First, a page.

by Jonathan Todd
Peter Kellner reminded us in his recent hard hitting analysis for Progress that the Tories’ central message in 1992 was that Neil Kinnock was a dangerous man who would lead Britain down the road to ruin. He also recalled that the same trick completely failed in 1997. This was because, he argued, Tony Blair had reassured voters that their jobs, homes, pay and savings would be safe with him.
The “Demon Eyes” poster just seemed daft next to the reassurance that Blair had provided. Labour’s “Demon Eyes” football team, founded in 1997, plays on, but the need for reassurance from Labour has returned. Ed Miliband is, according to the Tories, the menace that Kinnock once posed. He must convince that his sums add up on the big challenges facing the country: the economy, welfare, immigration, public services and the cost of living.
While Miliband must seek to reassure, his capacity to do so is not entirely in his control. It can be argued that the tentative economic recovery of 1992 was a harder context in which for Kinnock to provide reassurance than the more upbeat economy in which Blair campaigned in 1997.
Taking a chance on an opposition party seems less of a risk in a stronger economy. Which is why a tepid recovery by 2015 may be the best backdrop to David Cameron’s “don’t let Labour ruin it” message.
Labour’s opposing message, of course, will be “it’s time for a change”. But why? We might say that it’s time for a change because if too far, too fast cuts had not been implemented then we’d now be better off. Unfortunately, this invites the Tories to remind the country why they deemed the cuts necessary: Labour’s profligacy. And there is evidence that this argument increasingly convinces the public.
As the opposition party, Labour has to argue for change in 2015 but this should be an argument about the change that could be achieved from 2015 under Labour, not the change that might have been achieved had Labour been in office from 2010. This might seem obvious but placing an attack on the depth and speed of the government’s cuts at the centre of our economic argument has us looking back to 2010.
Labour can only win with a positive argument for how things will be better from 2015. Yet not only is our main economic argument backward looking but it is backward looking in a tonally negative way. The implicit message of much of our rhetoric is fearful: the government shrinks and the economy collapses; the immigrants arrive and society implodes.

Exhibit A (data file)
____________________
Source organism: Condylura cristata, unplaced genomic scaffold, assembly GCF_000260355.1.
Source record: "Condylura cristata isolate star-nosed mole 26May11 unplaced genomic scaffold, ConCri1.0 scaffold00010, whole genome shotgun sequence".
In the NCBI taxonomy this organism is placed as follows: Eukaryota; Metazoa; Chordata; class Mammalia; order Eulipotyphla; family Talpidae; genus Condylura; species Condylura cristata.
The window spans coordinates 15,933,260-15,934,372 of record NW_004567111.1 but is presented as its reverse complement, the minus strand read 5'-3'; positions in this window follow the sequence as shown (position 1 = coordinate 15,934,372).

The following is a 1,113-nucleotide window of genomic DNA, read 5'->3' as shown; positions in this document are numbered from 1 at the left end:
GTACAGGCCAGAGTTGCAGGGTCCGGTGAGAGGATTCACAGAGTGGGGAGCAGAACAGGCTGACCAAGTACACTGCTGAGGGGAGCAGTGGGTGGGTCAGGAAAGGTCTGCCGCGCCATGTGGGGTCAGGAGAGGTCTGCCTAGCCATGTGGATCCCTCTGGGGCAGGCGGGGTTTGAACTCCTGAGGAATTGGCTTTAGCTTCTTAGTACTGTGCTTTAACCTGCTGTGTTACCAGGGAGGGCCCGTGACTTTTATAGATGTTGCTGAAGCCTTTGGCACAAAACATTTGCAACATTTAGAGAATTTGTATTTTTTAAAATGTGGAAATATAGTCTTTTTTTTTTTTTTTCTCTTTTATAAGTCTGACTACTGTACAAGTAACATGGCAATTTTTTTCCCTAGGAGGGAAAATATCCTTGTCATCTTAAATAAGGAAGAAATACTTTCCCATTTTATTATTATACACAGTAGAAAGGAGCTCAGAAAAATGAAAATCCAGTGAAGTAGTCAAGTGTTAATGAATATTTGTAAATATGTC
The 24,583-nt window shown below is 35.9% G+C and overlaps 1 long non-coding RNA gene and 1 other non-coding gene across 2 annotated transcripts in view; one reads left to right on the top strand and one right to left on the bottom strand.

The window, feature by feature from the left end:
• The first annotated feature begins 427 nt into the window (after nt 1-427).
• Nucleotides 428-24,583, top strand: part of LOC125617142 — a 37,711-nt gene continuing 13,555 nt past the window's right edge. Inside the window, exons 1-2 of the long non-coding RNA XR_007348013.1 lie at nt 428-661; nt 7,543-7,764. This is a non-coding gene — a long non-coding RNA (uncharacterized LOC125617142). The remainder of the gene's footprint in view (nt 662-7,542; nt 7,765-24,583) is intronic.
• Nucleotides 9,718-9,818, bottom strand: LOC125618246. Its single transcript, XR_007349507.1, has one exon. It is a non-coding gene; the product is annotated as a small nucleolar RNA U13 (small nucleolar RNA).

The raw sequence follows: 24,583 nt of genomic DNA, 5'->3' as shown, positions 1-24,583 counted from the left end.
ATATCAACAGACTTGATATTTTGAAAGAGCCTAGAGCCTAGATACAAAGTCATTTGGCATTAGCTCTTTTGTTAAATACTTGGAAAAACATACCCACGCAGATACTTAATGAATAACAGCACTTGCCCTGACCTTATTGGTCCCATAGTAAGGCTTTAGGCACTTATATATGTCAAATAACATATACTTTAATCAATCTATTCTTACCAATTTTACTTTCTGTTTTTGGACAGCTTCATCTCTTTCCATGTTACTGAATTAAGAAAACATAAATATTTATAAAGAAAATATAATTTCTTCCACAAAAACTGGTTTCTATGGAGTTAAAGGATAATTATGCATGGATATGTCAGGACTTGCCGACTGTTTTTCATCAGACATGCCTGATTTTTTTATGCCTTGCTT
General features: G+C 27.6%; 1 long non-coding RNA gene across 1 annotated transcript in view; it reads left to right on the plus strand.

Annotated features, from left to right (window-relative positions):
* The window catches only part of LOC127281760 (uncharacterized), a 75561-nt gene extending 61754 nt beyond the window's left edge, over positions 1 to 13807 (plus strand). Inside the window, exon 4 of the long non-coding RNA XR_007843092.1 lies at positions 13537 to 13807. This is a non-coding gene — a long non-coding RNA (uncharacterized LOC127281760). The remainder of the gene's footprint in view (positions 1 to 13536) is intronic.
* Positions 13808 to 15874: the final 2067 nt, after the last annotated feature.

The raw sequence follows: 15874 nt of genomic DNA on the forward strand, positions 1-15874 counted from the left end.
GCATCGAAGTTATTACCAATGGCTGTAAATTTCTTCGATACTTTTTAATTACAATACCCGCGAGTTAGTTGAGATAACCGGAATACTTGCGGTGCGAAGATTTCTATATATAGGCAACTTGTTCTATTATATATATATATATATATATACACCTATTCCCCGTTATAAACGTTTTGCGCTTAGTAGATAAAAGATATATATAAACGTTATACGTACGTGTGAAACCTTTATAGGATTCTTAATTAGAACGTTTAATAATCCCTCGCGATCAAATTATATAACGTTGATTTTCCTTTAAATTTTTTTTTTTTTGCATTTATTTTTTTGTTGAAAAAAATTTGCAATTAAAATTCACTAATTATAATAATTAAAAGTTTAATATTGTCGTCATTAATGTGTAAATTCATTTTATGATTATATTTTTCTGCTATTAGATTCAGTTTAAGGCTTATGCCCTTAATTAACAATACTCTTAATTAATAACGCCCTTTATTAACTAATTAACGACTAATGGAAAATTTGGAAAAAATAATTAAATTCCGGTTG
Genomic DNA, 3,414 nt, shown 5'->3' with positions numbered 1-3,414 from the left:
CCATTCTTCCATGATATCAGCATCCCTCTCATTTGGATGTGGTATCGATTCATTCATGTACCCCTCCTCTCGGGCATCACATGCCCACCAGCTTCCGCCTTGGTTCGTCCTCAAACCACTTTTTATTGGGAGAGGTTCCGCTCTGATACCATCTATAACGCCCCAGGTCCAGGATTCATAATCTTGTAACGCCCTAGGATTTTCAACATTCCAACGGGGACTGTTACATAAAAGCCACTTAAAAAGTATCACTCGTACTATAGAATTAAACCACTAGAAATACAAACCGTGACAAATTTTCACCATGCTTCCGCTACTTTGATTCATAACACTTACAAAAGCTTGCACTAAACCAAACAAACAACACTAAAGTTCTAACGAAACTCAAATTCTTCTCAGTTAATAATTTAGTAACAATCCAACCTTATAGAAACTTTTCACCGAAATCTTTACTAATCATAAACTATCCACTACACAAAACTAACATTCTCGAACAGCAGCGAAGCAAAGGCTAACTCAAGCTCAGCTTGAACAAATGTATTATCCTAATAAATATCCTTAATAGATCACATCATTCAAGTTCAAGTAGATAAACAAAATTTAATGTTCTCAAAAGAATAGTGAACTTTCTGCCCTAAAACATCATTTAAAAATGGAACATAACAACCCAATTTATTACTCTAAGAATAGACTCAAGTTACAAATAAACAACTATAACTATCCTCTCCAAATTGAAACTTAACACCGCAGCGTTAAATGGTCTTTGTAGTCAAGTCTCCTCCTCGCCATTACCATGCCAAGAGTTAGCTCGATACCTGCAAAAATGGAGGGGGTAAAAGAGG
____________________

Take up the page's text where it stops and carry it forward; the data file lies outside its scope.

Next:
Of course, we need to critique the self-defeating austerity of the government. Equally, reassurance is needed from Labour on immigration as much as on other issues. However, we need to provide this without undermining the positive argument that Labour will need to win in 2015.
We cannot credibly paint a picture of a better future under Labour if we allow people to believe that we see more government as the only way to greater prosperity or that we believe the resilience of our communities to be seriously imperilled by immigration. We should be loudly celebrating the explosion of microenterprises that has occurred in recent years and that the Woolwich attacks have not allowed Nick Griffin to re-emerge from the irrelevance that the quiet dignity of the British people has consigned him to.
Eddie Izzard is right: Britain is brilliant. To paraphrase the central riff of Joe Biden’s speech to the last Democratic convention, it’s never a safe bet to bet against the British people. However, that’s what our underlying economic message does when it says that only a retrenchment of the state can bring home the bacon. This denies the reality that more Britons than ever before are setting up and running successful businesses. They are doing so in spite of government policy.
Labour can provide a positive, reassuring message by celebrating this entrepreneurship and explaining how we’d enable more of it in government. The stuff of such explanations will be debated at the next Pragmatic Radicalism event on 11 June with Chuka Umunna. Through such events, we must become as fluent in the opportunities of the digital revolution, as we are determined to preserve the best of our high streets. As comfortable, in other words, with individual aspiration and the futures that they look towards as with shared spaces and the traditions that they maintain.
Matthew Taylor’s last annual lecture as chief executive of the RSA argued that there are three major sources of power to achieve change in society: hierarchical authority, social solidarity and individual aspiration. The first two are in crisis. Individual aspiration blossoms in the void that remains. The growth both of microenterprises and social media speak of people eager to be the authors of their own dreams.
One Nation Labour has so far seemed an attempt to rebuild social solidarity. It must also trade in the currency of individual aspiration if it is to provide the positivity and reassurance that Labour government needs.
Jonathan Todd is Labour Uncut’s economic columnist